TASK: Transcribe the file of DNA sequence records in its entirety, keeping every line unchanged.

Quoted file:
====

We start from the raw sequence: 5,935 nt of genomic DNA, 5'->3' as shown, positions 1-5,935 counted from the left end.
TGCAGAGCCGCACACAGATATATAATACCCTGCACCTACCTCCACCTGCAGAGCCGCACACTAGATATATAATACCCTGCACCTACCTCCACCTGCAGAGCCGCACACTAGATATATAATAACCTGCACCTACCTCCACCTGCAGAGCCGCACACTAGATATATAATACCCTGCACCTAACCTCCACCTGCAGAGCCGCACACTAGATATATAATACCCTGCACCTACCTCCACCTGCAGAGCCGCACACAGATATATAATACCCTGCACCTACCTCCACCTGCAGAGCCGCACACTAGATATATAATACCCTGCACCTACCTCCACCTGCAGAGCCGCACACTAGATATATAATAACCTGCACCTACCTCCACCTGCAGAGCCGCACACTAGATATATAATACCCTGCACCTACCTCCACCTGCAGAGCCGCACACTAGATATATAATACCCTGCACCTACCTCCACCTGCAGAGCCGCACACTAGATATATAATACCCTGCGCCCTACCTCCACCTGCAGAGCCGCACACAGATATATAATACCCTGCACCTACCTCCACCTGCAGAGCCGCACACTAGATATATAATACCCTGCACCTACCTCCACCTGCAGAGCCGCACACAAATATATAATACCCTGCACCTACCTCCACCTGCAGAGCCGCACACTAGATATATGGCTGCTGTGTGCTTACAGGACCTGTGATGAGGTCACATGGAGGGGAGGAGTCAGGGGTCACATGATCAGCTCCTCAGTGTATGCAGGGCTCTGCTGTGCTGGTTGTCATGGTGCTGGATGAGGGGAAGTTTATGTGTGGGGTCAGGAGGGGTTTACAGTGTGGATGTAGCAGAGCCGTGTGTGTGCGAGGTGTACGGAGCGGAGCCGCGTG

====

We start from the raw sequence: 5,935 nt of genomic DNA, 5'->3' as shown, positions 1-5,935 counted from the left end.
TGCAGAGCCGCACACAGATATATAATACCCTGCACCTACCTCCACCTGCAGAGCCGCACACTAGATATATAATACCCTGCACCTACCTCCACCTGCAGAGCCGCACACTAGATATATAATAACCTGCACCTACCTCCACCTGCAGAGCCGCACACTAGATATATAATACCCTGCACCTAACCTCCACCTGCAGAGCCGCACACTAGATATATAATACCCTGCACCTACCTCCACCTGCAGAGCCGCACACAGATATATAATACCCTGCACCTACCTCCACCTGCAGAGCCGCACACTAGATATATAATACCCTGCACCTACCTCCACCTGCAGAGCCGCACACTAGATATATAATAACCTGCACCTACCTCCACCTGCAGAGCCGCACACTAGATATATAATACCCTGCACCTACCTCCACCTGCAGAGCCGCACACTAGATATATAATACCCTGCACCTACCTCCACCTGCAGAGCCGCACACTAGATATATAATACCCTGCGCCCTACCTCCACCTGCAGAGCCGCACACAGATATATAATACCCTGCACCTACCTCCACCTGCAGAGCCGCACACTAGATATATAATACCCTGCACCTACCTCCACCTGCAGAGCCGCACACAAATATATAATACCCTGCACCTACCTCCACCTGCAGAGCCGCACACTAGATATATGGCTGCTGTGTGCTTACAGGACCTGTGATGAGGTCACATGGAGGGGAGGAGTCAGGGGTCACATGATCAGCTCCTCAGTGTATGCAGGGCTCTGCTGTGCTGGTTGTCATGGTGCTGGATGAGGGGAAGTTTATGTGTGGGGTCAGGAGGGGTTTACAGTGTGGATGTAGCAGAGCCGTGTGTGTGCGAGGTGTACGGAGCGGAGCCGCGTG